Almighty God, our sons, pride of our nation, this day have set upon a mighty endeavor, a struggle to preserve our Republic, our religion, and our civilization, and to set free a suffering humanity. Lead them straight and true; give strength to their arms, stoutness to their hearts, steadfastness in their faith. They will be sore tried, by night and by day, without rest until victory is won. The darkness will be rent by noise and by flame. Men’s souls will be shaken with the violences of war. Some will never return. Embrace these, Father, and receive them, thy heroic servants, into thy kingdom.
With unabashed fervor, Roosevelt continued,
Oh Lord, give us faith. Give us faith in thee; faith in our sons; faith in each other; faith in our united crusade. Let not the keenness of our spirit ever be dulled. With thy blessing we shall prevail over the unholy forces of our enemy. Help us conquer the apostles of greed and racial arrogances. Thy will be done, Almighty God. Amen.
As Warren Kozak wrote in the Wall Street Journal: “This was an American president unafraid to embrace God and to define an enemy that clearly rejected the norms of humanity. And if the nature of the enemy was not clear to everyone that night, it would be made resoundingly clear as the armies advanced into Germany 10 months later.” Roosevelt’s prayer was an appeal to God to help our forces defeat the apostles of a kind of false religion, the triumphalist Aryan ideology.
In 1944 there was a clarity of conviction in a battle between good and evil that necessitated a bold and unambiguous response, and to ask God’s help. The western culture of today makes it much more difficult to do either publicly. There is no lack of evil in the world, but our ability to respond clearly is being slowly suffocated.
2014 marks the twenty-fifth anniversary of the fall of the Berlin Wall, but the celebration will have to be explained to a lot of younger people who have no memory or understanding of these events. “Communism? You’ll have to unpack that a little for me,” said one clueless journalist recently. “That was before my time,” she offered as a lame excuse. Well gee… so was most of history.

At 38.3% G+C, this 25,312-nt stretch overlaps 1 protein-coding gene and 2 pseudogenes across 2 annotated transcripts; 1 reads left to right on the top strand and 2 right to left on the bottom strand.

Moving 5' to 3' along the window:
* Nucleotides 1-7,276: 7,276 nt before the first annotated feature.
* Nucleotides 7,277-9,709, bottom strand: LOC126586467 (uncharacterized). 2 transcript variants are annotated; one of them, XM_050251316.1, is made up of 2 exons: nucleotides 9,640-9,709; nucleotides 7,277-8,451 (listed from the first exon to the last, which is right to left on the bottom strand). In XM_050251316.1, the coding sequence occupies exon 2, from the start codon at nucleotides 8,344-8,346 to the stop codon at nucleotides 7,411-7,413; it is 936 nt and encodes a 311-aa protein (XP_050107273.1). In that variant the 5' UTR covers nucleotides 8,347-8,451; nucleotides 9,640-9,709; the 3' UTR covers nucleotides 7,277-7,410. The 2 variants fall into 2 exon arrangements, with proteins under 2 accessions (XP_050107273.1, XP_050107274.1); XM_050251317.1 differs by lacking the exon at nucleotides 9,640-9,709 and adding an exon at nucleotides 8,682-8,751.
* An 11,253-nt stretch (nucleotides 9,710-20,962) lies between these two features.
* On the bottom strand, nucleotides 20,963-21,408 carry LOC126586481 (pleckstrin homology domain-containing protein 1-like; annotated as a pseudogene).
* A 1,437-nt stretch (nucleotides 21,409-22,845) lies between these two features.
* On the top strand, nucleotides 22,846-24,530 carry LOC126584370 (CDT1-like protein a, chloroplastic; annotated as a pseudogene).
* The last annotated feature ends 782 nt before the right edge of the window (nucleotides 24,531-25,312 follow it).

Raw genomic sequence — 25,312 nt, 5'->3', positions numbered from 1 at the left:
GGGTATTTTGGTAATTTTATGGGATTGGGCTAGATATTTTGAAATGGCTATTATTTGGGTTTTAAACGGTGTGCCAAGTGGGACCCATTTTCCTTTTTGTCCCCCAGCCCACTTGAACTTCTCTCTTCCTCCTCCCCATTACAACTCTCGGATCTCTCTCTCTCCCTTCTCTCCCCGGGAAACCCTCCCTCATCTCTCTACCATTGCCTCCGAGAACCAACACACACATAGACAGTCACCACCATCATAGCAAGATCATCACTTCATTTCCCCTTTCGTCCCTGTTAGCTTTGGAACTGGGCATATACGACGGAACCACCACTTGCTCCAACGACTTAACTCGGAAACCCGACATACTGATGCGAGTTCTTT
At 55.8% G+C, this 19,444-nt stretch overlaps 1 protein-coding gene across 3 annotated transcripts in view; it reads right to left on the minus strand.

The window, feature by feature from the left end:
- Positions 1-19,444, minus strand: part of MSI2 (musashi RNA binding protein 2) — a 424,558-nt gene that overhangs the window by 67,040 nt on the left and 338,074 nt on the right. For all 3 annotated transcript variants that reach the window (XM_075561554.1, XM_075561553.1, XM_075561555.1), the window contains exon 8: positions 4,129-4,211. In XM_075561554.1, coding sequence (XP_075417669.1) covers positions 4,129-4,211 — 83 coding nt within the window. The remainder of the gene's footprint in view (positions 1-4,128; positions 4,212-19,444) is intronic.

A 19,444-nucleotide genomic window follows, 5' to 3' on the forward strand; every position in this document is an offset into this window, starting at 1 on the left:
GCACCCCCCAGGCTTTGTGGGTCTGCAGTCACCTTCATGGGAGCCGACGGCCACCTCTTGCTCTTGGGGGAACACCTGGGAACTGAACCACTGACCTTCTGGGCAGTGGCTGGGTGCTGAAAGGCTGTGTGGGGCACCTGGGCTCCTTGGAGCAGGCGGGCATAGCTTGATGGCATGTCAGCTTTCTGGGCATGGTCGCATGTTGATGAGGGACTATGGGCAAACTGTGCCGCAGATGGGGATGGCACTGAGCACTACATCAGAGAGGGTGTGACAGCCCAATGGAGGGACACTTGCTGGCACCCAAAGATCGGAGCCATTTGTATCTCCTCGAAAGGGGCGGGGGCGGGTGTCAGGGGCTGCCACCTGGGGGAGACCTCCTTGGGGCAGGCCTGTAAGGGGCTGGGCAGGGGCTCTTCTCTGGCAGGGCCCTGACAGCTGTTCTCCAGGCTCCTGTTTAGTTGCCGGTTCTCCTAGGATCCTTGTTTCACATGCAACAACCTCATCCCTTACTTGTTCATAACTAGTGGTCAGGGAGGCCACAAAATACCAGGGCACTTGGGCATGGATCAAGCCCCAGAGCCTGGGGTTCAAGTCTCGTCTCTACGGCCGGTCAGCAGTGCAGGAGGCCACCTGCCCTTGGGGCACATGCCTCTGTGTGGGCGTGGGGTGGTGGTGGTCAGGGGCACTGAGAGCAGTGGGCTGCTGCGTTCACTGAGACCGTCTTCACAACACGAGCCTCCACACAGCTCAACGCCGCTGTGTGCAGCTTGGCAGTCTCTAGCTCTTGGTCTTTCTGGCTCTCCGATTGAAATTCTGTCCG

When the Berlin Wall fell, everyone on both sides of it was astonished. After the Russian regime toppled, more than 300 million people were freed and scarcely a shot was fired. This is unprecedented in all of human history. German Chancellor Helmut Kohl, another leader not known for his public piety, said in a speech after the fall of the Berlin Wall, “When empires topple, they usually do so with a bang and not with a whimper. That this did not happen with a bang is practically a miracle.” There are moments when you “grasp the cloak of God, as he strides through history.” This astonishing turn of events was not the inevitable outcome of clever political strategy.
But there is nothing inevitable about the success of resisting communism. Now twenty-five years after the bloodbath in China’s Tianenman Square, we see that resistance did not always result in freedom, even in that extraordinary year of 1989. The regime in China has attempted to squelch any commemoration of the Tianenmen Square, while silencing the voices of those who would teach the young the truth about the heroic resistance.
Does this generation have the moral courage to resist evil, whatever guise it takes? Too many people would rather celebrate weddings in the decadent style of my French friends. We in the West have grown soft, ambiguous, and tentative, unwilling to take a stand lest we offend. God help us in our time of trial. We would do well to remember the courage of those whose blood is mingled with the sand on Normandy’s beaches, the blood of resisters washed from the pavement of Tianenmen Square, and the blood of prisoners who died in the Gulag and on the streets in Eastern Europe. There is nothing inevitable about the success of any civilization, and ours is in great peril if we lose the capacity for courage and sacrifice that made the victory of D-Day possible.
This essay first appeared here in June 2014.